Acaphlegmic jumped down from the desk to the floor like a man half his age, muttering “Fucking illiterates” not very under his breath. He then turned back and let forth another burst of thought. “It’s the political equivalent of Ali’s rope-a-dope strategy. Think about it! Take a pounding. Look helpless, defenseless, out of your league. Give the impression that it’s only a matter of time before your opponent lands a knock out blow.”

“It’s easier than coming up with a substantive platform and credible candidacy,” I offer helpfully.

“Let someone else take the lead for awhile and get worn down, taking hits from all quarters. Flailing away, single-mindedly with one approach. Pound, pound, pound. Hammer, hammer, hammer. Slowly losing steam.”

“Rob Ford as Smitherman’s Falstaff!” I chime in enthusiastically. Stretching the Henry the Fourth analogy a bit thin but Acaphlegmic’s Ali-Foreman comparison was a little dubious as well. It was good enough to break down Cityslikr’s futile resistance.

“Yeah but, didn’t Hal have to eventually do something good to prove his worthiness? Like win a big battle?! St. Crispin’s Day! ‘Once more into the breach, dear friends’!”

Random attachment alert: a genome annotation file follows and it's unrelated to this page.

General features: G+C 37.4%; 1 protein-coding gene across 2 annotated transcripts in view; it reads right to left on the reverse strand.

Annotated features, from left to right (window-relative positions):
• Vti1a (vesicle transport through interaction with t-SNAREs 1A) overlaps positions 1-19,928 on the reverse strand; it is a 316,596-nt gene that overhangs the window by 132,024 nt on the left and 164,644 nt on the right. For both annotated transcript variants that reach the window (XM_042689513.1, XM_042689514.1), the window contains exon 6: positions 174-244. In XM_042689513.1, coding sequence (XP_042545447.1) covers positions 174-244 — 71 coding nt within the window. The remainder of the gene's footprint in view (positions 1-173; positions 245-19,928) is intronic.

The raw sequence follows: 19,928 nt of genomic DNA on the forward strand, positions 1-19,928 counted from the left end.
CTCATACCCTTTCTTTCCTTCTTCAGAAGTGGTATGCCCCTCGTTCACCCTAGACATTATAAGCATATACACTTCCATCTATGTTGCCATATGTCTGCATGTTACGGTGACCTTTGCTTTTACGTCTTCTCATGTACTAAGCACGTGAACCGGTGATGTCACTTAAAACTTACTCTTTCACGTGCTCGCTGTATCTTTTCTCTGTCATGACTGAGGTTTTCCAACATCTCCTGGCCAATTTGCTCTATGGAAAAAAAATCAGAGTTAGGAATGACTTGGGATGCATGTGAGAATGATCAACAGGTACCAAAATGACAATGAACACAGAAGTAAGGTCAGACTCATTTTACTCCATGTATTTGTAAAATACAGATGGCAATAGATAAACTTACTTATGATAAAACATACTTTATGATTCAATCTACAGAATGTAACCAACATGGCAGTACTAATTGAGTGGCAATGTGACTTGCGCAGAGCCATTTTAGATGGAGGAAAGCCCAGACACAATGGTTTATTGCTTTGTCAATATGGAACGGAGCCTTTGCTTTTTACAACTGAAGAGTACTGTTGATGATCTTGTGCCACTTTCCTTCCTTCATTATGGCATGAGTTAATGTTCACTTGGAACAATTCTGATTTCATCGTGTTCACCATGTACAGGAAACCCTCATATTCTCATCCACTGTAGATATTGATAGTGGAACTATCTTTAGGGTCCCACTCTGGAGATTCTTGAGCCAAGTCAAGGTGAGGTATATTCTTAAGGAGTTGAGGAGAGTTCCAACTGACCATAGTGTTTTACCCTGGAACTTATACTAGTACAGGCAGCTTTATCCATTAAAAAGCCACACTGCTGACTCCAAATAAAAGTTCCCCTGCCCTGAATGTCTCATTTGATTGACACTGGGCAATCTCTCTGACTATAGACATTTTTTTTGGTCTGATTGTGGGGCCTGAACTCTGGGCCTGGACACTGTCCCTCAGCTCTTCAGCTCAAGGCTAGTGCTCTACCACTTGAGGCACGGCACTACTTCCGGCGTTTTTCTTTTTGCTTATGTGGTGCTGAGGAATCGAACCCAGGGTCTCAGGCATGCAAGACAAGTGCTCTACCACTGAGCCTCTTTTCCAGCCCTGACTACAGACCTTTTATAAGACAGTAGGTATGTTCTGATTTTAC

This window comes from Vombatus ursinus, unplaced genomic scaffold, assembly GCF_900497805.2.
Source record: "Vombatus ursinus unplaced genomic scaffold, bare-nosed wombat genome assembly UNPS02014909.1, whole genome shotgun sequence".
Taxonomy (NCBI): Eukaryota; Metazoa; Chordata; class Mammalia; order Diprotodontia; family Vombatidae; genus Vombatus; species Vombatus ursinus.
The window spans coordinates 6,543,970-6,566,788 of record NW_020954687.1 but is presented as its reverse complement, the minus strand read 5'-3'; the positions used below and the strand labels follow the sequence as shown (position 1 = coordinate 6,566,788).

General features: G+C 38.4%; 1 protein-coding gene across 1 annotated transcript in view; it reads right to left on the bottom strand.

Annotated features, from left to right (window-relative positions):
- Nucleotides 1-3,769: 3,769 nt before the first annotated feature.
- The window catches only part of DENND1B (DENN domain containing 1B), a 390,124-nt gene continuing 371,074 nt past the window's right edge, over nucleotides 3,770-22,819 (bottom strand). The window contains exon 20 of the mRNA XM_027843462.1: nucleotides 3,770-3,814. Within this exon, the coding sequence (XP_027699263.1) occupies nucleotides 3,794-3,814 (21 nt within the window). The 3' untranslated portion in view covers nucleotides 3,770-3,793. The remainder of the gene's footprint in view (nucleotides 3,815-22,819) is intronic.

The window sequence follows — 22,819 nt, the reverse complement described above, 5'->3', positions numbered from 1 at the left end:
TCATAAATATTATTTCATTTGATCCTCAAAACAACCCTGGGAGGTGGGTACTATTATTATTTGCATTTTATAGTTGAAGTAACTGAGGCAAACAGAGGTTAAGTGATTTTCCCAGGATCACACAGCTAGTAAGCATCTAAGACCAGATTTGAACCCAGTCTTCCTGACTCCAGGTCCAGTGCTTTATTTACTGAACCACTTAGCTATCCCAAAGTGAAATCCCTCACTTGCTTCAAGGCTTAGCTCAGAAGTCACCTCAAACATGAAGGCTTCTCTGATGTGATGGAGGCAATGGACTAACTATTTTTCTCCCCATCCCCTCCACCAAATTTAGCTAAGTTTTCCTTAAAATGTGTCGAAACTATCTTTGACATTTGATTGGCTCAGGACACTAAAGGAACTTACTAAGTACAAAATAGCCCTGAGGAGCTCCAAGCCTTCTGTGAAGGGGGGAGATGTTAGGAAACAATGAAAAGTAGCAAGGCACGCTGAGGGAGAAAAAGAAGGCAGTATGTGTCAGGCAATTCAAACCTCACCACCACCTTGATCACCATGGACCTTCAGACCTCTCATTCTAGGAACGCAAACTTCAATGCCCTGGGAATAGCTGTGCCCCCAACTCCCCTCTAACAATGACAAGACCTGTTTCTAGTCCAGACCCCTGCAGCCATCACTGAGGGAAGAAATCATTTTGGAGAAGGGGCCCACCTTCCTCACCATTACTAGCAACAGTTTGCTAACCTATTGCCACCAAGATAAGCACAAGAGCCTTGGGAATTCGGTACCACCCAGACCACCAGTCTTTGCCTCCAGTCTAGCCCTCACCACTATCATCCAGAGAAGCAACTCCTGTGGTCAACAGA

“You’re getting ahead of yourself,” Acaphlegmic tells Cityslikr as he turns back toward the couch. “That was Henry the Fifth.” He then deftly pirouettes, performs an Elvis-like Las Vegas rock and roll kick before plopping back down on couch. His peace has been said.

Cityslikr watches him for a bit, not in the least bit convinced. I’m not ready to dismiss it just yet.

“Ford’s teetering now. He’s scorched the earth. His numbers don’t add up.”

“Neither do Smitherman’s!” Cityslikr yells, steadfastly refusing to submit.

“Yeah but, he’s number 2. No one’s focusing on him. Ford’s still the man to beat. All Smitherman has to say at this point is, ‘At Least I’m Not Rob Ford’.”